“…Boston University is an elite university that is constantly improving. It is a very expensive college but has a lot of resources for its students. Students who wish to attend should be somewhat independent and not afraid to take full advantage of the...” – Daniel from Staten Island, NY
Pre-Dental, much like Pre-Med or Pre-Vet, isn’t a major in and of itself. It’s a track that leads to working in the dental industry, making it a pre-professional route. Dental work, in general, is to provide safe and effective care of people’s teeth and mouths. These specialized professionals are trained to diagnose and treat a variety of oral health issues. Dentistry can be studied at just about every level of education, from certificate to degree to medical doctorate.
All dental programs should be accredited by The Commission on Dental Accreditation, or CODA.
Becoming a dental assistant requires a 1-year degree program. Dental assistants typically perform work alongside a licensed dentist, otherwise referred to as chairside assisting. They may also be required to greet patients, prepare exam rooms, and perform administrative work.
To become certified, students must pass the Dental Assisting National Board’s (DANB) Certified Dental Assistant (CDA) examination.
Typically a 2 to 3 year program, this track can lead to becoming a dental hygienist. Dental hygienists perform teeth cleanings, take x-rays, and administer sealants and fluoride treatments. Depending on the office, they may also take on administrative duties, such as maintaining patient records.
A degree in dental hygiene will include courses on patient/pain management, anatomy and physiology, microbiology, dental anatomy, radiology, pharmacology for dental hygiene, and more. To officially become a Registered Dental Hygienist, graduates from an accredited program must pass the clinical exams administered by the American Dental Association (ADA) Joint Commission on National Dental Examinations.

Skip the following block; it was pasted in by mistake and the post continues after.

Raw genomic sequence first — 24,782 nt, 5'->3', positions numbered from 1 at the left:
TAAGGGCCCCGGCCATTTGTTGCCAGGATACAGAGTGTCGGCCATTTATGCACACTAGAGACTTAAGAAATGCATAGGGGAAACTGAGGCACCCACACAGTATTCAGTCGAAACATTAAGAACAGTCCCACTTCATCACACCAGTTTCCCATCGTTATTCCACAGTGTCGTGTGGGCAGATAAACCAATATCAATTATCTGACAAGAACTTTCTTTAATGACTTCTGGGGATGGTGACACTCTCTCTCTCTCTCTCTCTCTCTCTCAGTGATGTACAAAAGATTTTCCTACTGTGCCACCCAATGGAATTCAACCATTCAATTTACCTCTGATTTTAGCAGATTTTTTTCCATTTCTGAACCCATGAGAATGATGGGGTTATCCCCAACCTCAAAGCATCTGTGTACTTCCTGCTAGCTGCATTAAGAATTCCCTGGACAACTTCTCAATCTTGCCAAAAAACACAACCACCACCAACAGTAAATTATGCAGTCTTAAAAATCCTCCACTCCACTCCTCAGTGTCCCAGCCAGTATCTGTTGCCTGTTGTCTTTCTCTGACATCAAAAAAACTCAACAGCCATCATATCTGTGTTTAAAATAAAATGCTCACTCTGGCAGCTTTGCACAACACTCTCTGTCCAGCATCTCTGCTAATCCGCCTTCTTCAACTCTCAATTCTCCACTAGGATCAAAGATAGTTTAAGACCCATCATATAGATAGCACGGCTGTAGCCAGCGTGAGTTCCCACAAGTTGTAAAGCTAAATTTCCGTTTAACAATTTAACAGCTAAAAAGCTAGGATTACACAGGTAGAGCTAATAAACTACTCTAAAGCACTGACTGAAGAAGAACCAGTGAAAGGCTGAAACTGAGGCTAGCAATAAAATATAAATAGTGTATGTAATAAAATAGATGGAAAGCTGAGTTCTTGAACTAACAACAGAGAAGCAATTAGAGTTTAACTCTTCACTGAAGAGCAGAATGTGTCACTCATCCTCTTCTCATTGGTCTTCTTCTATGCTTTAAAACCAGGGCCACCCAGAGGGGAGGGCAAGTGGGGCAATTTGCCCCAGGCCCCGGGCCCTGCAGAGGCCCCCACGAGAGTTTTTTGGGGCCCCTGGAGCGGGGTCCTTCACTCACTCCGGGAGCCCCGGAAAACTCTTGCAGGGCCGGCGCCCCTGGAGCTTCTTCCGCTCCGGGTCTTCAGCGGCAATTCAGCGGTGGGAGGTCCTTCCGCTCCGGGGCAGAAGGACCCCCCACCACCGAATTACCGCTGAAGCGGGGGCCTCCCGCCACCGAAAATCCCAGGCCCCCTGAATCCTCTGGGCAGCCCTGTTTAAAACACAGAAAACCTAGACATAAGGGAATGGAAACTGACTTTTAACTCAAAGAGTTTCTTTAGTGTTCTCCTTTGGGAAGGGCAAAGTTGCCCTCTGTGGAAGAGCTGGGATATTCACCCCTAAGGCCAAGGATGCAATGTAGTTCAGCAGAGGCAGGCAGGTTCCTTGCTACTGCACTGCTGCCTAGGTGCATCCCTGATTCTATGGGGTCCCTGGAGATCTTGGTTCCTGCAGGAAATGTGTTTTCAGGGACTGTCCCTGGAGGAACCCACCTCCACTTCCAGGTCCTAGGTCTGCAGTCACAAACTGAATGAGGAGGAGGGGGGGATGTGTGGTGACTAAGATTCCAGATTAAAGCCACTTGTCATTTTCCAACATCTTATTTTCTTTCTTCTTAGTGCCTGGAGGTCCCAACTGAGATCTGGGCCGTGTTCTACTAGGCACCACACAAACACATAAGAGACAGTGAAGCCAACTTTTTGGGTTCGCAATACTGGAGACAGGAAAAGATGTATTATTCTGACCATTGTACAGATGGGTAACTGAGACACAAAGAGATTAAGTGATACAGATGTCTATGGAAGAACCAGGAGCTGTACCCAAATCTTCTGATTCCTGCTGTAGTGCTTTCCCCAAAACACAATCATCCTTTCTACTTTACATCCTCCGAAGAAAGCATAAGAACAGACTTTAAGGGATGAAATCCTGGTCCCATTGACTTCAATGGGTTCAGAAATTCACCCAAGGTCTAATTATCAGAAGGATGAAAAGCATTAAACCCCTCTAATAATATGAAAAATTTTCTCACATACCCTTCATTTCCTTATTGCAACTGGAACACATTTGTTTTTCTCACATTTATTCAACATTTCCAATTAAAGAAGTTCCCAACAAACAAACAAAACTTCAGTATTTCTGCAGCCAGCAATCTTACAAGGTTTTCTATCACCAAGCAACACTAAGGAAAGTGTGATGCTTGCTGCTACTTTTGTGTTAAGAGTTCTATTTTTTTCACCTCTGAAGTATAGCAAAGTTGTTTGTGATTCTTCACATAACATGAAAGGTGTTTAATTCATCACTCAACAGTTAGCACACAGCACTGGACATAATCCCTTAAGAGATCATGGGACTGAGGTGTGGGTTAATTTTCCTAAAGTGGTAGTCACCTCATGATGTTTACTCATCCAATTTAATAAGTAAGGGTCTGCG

Careers for students with an Associate’s in Dental Hygiene: Dental Hygienist. The average yearly salary for this career is $72, 910.
Degrees in dental work aren’t typically available at the bachelor’s level; instead, they typically lead to a medical doctorate (MD) to become a fully-licensed dentists. To increase their wages or marketability, some dental hygienists will complete a baccalaureate, but it isn’t required.
Pre-dental students will often major in any of the biological and physiological sciences, which can help when taking the American Dental Association’s Dental Admissions Test (DAT) for admittance into an MD program. They provide exposure to laboratory work, biostatistics, microanatomy, genetics, cell biology, social behavior, and more.
If the intention is to continue forward and obtain an MD, students typically must have a minimum of a 3.2 GPA and complete certain prerequisite courses before taking the ADA’s DAT, which include:
Dental school typically takes four years to complete, two in the classroom and two working in clinical settings. Upon graduation, to officially become a practicing dentists, graduates must take and pass the National Board Dental Examination. The NBDE is a two-part test, with both written and oral sections.
Specialization within this field, such as in orthodontics, can add anywhere between 2 to 4 years of school and require a residency, as well as further testing.
Careers for graduates with an MD in Dentistry (who have passed the NBDE): Dentist, Orthodontist, Endodontist, Pediatric Dentist, Oral and Maxillofacial Surgeon, Periodontist, Prosthodontist, Oral Pathologist. The average annual salary for those working as a dentist, or any of the specialized fields, is between $125,000 and $235,000.